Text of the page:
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[Susan notes:

Some excellent advice for parents and teachers who want their kids to be readers.]

Published in Philadelphia Inquirer

To the editor

While we're "Rewiring the brain for better reading skills" (news article, June 25), we should be aware of the fact that in 1840 we and Scotland were the two most literate nations on Earth. Many "one-room" schoolhouses had 250-or-so kids headed by just one teacher and two assistants who helped the older help the younger teach themselves the basic skills.

In 1950, a survey of 10,000 British adults disclosed not one single case of "word blindness," i.e. dyslexia.

At the same time, virtually every child in both Great Britain and Japan taught himself or herself to read before entering school. Many, or most, in America did so as well.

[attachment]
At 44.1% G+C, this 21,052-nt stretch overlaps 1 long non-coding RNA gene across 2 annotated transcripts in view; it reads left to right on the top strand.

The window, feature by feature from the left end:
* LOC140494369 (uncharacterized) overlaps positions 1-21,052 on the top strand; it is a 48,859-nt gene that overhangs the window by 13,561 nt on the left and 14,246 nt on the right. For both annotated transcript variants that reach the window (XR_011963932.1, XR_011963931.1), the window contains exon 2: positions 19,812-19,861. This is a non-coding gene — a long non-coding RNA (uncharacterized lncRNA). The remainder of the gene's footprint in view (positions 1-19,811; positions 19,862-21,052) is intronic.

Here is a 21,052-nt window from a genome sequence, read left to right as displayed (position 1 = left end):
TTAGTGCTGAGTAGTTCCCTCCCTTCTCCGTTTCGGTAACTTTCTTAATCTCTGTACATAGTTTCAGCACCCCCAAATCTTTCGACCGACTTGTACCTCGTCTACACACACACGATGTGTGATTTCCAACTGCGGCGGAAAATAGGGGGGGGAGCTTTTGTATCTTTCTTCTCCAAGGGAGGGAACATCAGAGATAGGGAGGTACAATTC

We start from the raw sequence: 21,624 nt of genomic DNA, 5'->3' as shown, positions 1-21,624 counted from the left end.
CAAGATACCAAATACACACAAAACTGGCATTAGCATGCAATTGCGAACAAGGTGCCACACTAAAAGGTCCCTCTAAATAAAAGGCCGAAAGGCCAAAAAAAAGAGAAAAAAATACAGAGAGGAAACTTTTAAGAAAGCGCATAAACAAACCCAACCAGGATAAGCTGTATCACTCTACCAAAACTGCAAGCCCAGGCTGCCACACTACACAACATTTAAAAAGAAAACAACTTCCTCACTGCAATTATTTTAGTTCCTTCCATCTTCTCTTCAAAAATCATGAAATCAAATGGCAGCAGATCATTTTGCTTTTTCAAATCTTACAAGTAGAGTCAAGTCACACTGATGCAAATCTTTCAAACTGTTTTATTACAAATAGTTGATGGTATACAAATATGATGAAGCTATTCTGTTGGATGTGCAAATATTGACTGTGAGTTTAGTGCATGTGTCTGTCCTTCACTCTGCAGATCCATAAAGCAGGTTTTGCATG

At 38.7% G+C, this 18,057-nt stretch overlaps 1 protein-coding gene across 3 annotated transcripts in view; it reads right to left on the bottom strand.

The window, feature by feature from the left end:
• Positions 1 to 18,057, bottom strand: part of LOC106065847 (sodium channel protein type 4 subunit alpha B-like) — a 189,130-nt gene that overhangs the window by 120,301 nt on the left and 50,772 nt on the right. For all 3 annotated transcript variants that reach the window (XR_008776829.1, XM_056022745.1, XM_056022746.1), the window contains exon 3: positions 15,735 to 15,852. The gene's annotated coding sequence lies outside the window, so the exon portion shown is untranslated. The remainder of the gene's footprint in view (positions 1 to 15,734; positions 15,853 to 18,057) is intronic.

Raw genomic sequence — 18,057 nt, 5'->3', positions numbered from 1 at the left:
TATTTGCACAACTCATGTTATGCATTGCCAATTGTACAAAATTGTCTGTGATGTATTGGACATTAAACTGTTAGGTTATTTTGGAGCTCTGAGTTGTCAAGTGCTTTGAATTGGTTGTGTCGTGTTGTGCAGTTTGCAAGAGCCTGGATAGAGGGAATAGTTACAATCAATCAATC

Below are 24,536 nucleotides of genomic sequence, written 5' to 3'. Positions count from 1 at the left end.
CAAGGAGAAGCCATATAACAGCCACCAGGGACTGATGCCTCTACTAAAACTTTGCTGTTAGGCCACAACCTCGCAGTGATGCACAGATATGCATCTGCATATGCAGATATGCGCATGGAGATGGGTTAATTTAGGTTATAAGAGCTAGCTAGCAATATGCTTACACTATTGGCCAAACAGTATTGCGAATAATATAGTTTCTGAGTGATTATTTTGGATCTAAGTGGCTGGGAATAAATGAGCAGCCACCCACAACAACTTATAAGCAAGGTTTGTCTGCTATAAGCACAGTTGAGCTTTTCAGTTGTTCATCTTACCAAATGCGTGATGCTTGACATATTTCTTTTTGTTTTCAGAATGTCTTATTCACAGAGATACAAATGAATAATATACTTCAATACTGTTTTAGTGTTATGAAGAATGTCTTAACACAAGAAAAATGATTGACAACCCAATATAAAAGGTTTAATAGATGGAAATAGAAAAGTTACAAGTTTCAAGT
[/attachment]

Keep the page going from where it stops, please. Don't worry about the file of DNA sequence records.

But then, in the late 1950s, television and, later, Sesame Street arrived; 80 percent of the parents promptly gave up reading to their kids and have themselves read many fewer books, magazines and newspapers ever since. They're setting a very bad example.

The schools then took over; now just one-third of high-school seniors are competent readers. Dyslexia is sweeping the land. Brain-science is thought to be the answer.

The solution: Read aloud to kids from age two onward. Let them watch what we're doing and then help them say the words with us or right after us. Never use flash cards or put them on the spot to read a word or sentence out loud alone.

Read aloud to every class every day using interesting material, such as the sports pages. Set up groups of four reading in unison from fourth grade on, which is when the brain is clearly ready to roll inside an academic institution.

Robert E. Kay, M. D.

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